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Are Houston Rockets Title Contenders or Just Really Good Pretenders?

Kelly Scaletta@@KellyScalettaFeatured ColumnistNovember 30, 2014

HOUSTON, TX - NOVEMBER 28:  James Harden #13 of the Houston Rockets looks to drive on Jamal Crawford #11 of the Los Angeles Clippers during their game at the Toyota Center on November 28, 2014 in Houston, Texas.  NOTE TO USER: User expressly acknowledges and agrees that, by downloading and/or using this photograph, user is consenting to the terms and conditions of the Getty Images License Agreement.  (Photo by Scott Halleran/Getty Images)
Scott Halleran/Getty Images

Almost 20 percent of the way through the season, the Houston Rockets are blowing up expectations, sitting on a 13-4 record. Are they actually title contenders, or are they just really good pretenders?

That question is difficult to answer for several reasons. Some of the Rockets’ sensational start is due to a soft schedule, but some of it is in spite of an array of injury issues. For those reasons, one could argue that the Rockets are either better or worse than they really are.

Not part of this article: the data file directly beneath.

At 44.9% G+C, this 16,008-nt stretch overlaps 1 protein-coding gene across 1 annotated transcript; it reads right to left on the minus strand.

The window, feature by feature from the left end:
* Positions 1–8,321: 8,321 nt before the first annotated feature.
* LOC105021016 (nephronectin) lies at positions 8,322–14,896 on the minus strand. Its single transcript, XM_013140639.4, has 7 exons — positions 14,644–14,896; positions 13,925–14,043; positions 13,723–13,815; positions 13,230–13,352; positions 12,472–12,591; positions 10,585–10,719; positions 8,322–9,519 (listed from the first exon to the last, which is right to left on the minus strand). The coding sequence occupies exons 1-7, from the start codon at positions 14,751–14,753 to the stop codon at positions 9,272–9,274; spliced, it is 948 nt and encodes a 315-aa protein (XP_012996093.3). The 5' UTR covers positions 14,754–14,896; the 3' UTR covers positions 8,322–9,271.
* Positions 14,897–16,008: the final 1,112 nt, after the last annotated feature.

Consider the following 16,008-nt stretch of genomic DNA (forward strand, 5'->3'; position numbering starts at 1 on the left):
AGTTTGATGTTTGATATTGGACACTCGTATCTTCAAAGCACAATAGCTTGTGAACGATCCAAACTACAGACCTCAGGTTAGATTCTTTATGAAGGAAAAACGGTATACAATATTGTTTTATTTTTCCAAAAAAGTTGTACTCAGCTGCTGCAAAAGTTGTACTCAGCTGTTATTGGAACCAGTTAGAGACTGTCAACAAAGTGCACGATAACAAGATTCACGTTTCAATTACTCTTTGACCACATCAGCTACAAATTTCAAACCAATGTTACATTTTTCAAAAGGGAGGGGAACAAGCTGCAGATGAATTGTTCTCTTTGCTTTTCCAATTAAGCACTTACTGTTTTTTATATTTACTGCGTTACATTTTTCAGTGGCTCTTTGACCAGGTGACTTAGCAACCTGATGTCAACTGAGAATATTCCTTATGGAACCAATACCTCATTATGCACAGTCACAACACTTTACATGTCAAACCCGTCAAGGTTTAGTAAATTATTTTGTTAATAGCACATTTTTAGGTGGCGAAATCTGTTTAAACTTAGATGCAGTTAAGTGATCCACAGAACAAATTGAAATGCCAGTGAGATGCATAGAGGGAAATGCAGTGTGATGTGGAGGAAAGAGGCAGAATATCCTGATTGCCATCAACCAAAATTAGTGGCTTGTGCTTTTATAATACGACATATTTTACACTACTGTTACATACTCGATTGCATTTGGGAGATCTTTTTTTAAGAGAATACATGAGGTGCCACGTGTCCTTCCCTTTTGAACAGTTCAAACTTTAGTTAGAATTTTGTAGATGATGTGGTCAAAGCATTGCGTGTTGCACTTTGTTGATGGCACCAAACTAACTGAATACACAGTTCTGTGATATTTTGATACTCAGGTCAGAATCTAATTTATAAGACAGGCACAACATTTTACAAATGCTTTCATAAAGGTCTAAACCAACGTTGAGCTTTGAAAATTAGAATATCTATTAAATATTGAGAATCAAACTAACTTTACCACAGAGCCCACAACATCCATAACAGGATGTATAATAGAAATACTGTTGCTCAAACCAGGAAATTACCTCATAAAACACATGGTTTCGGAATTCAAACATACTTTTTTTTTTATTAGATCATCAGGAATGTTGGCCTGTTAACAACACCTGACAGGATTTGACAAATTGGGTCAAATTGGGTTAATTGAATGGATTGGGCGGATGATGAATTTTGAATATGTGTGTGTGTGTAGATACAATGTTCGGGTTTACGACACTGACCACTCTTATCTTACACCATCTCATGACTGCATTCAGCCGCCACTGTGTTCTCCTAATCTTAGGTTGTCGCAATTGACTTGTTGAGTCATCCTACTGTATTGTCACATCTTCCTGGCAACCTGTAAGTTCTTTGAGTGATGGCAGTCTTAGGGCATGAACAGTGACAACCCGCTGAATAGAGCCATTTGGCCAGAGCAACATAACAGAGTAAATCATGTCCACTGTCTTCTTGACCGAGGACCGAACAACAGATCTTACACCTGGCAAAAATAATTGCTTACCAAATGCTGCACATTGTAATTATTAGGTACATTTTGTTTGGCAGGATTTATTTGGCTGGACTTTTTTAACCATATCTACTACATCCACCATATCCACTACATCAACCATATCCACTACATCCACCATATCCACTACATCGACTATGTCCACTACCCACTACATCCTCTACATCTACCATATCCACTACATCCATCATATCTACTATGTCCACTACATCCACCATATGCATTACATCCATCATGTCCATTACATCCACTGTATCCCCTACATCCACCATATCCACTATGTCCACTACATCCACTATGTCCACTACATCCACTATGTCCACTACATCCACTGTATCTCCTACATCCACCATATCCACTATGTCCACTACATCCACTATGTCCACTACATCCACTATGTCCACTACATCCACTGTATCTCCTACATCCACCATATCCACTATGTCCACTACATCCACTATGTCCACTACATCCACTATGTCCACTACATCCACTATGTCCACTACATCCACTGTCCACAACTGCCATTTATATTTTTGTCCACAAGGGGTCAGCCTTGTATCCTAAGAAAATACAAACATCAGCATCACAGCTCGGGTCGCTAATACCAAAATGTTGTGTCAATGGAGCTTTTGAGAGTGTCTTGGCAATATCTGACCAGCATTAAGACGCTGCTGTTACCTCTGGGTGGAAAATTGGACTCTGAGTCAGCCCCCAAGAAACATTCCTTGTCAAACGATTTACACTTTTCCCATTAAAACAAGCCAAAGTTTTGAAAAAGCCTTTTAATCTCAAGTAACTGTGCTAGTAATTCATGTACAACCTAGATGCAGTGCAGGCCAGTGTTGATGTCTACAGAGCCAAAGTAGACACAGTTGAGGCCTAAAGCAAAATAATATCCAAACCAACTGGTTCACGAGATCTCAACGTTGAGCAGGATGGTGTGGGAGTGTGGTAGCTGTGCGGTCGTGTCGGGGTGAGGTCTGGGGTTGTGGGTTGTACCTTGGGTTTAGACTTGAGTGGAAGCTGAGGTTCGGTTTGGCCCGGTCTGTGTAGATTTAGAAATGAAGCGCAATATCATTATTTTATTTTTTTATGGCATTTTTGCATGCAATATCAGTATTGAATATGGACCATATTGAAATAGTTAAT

The Schedule

There is substantial reason to doubt the Rockets are for real. It’s easy to look at their schedule and consider that part of their beefy start is a result of playing against inferior competition.

The only teams they’ve beaten that currently have winning records are the Miami Heat (Nov. 4), San Antonio Spurs (Nov. 6), Dallas Mavericks (Nov. 22), Sacramento Kings (Nov. 26) and Milwaukee Bucks (Nov. 30).

The Spurs were resting Tim Duncan and Manu Ginobili when they played. The Kings were without Darren Collison. The games versus the Bucks and Heat were the only ones on the road. The Bucks had a losing record last season, so it remains to be seen if they’re even legitimate playoff contenders.

That means the Rockets’ lone quality win is a home game against the Mavericks, who were on the second end of a back-to-back and playing in Houston.

When they’ve played rested, quality teams, they haven’t fared well. The Golden State Warriors beat them by double-digits in Space City on Nov. 8. The Memphis Grizzlies obliterated them by 26 on Nov. 17. The Los Angeles Clippers wiped the court with them by 17 in Houston on Nov. 28.